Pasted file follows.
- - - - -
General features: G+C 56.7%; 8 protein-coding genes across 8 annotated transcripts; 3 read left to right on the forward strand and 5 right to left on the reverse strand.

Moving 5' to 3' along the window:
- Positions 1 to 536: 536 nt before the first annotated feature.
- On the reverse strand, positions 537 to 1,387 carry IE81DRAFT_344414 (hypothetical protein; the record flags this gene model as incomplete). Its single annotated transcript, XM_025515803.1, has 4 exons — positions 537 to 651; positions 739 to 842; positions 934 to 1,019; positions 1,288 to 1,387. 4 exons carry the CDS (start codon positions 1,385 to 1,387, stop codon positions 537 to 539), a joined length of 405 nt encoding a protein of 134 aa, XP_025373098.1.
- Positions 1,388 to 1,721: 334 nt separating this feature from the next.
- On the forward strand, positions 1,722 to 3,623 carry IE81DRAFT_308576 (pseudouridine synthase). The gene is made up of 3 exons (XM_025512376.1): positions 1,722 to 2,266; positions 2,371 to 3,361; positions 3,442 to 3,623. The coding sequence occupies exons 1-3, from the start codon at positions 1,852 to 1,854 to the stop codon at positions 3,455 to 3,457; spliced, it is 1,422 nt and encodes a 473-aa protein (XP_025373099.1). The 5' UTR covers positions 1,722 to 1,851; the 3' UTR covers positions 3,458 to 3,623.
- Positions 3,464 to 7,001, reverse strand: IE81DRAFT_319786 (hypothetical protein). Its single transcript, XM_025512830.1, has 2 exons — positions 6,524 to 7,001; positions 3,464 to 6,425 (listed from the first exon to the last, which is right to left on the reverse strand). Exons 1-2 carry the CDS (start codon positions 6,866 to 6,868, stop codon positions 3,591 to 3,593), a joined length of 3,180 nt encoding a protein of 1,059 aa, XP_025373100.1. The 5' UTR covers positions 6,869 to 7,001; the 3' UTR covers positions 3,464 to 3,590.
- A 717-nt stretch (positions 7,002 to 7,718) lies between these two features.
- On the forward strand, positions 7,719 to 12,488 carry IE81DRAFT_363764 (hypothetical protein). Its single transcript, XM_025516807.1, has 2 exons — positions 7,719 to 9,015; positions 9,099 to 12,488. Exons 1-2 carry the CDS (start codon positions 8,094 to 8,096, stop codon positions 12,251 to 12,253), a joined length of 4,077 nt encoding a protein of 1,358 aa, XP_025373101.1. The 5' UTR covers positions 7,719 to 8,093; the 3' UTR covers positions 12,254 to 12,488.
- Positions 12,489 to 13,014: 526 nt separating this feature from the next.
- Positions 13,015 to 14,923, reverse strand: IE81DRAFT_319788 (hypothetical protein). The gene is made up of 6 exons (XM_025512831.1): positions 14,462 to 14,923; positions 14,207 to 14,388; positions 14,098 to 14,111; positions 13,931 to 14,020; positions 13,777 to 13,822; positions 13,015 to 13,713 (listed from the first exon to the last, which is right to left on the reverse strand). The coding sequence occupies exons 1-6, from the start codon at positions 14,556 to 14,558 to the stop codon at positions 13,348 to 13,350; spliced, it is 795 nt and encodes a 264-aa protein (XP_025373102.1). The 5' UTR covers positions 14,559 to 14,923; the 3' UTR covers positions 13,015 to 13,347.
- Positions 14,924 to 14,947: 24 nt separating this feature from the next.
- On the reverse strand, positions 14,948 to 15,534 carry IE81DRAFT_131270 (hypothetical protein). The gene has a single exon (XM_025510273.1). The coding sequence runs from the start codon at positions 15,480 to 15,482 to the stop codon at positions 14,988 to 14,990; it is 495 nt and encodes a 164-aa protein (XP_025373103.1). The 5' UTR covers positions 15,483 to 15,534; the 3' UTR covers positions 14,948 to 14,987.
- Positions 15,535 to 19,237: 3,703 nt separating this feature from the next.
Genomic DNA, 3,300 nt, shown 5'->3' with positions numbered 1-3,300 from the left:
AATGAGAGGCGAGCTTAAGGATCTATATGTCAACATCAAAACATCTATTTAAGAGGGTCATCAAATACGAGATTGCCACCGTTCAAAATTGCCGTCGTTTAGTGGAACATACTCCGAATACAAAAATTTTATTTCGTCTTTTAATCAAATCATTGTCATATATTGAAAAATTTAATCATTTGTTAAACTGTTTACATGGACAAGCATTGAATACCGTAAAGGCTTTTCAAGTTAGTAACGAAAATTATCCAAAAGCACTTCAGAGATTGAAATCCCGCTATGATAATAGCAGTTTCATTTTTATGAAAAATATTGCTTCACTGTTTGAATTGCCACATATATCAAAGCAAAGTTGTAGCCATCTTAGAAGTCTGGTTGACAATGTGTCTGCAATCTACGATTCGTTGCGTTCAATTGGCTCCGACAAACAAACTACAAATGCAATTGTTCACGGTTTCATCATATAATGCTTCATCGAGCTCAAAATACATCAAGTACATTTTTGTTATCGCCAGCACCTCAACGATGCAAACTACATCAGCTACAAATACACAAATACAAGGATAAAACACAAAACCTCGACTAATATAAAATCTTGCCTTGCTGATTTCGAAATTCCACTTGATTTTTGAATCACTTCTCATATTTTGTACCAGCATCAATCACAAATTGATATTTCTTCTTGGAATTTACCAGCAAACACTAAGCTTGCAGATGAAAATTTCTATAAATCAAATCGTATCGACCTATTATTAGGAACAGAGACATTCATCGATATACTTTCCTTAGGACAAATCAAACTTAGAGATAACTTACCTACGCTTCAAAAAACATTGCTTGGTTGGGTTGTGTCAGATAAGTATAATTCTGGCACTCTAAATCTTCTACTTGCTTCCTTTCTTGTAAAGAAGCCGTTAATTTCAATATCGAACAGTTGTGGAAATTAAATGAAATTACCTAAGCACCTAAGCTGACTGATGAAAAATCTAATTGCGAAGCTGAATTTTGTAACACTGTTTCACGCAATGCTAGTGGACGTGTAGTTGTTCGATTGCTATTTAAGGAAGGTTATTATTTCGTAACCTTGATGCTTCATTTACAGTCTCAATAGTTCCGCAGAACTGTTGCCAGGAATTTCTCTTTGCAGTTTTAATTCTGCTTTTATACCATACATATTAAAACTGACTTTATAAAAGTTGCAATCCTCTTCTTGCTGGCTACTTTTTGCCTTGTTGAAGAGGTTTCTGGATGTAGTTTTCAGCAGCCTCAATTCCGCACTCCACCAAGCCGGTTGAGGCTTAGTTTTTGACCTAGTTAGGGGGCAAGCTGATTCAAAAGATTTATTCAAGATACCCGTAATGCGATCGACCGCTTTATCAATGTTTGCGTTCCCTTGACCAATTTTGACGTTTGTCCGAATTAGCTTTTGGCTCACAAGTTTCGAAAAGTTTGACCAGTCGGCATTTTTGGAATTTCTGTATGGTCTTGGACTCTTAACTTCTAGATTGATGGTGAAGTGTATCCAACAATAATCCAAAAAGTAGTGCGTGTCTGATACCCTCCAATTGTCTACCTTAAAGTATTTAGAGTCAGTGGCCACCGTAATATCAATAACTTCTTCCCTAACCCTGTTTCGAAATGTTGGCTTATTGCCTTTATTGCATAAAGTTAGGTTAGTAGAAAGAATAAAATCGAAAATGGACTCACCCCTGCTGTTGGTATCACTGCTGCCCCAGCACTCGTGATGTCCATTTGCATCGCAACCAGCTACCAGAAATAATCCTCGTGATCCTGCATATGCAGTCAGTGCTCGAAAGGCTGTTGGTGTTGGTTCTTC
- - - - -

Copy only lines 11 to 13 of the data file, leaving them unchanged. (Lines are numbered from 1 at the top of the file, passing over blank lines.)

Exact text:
- Positions 13,015 to 14,923, reverse strand: IE81DRAFT_319788 (hypothetical protein). The gene is made up of 6 exons (XM_025512831.1): positions 14,462 to 14,923; positions 14,207 to 14,388; positions 14,098 to 14,111; positions 13,931 to 14,020; positions 13,777 to 13,822; positions 13,015 to 13,713 (listed from the first exon to the last, which is right to left on the reverse strand). The coding sequence occupies exons 1-6, from the start codon at positions 14,556 to 14,558 to the stop codon at positions 13,348 to 13,350; spliced, it is 795 nt and encodes a 264-aa protein (XP_025373102.1). The 5' UTR covers positions 14,559 to 14,923; the 3' UTR covers positions 13,015 to 13,347.
- Positions 14,924 to 14,947: 24 nt separating this feature from the next.
- On the reverse strand, positions 14,948 to 15,534 carry IE81DRAFT_131270 (hypothetical protein). The gene has a single exon (XM_025510273.1). The coding sequence runs from the start codon at positions 15,480 to 15,482 to the stop codon at positions 14,988 to 14,990; it is 495 nt and encodes a 164-aa protein (XP_025373103.1). The 5' UTR covers positions 15,483 to 15,534; the 3' UTR covers positions 14,948 to 14,987.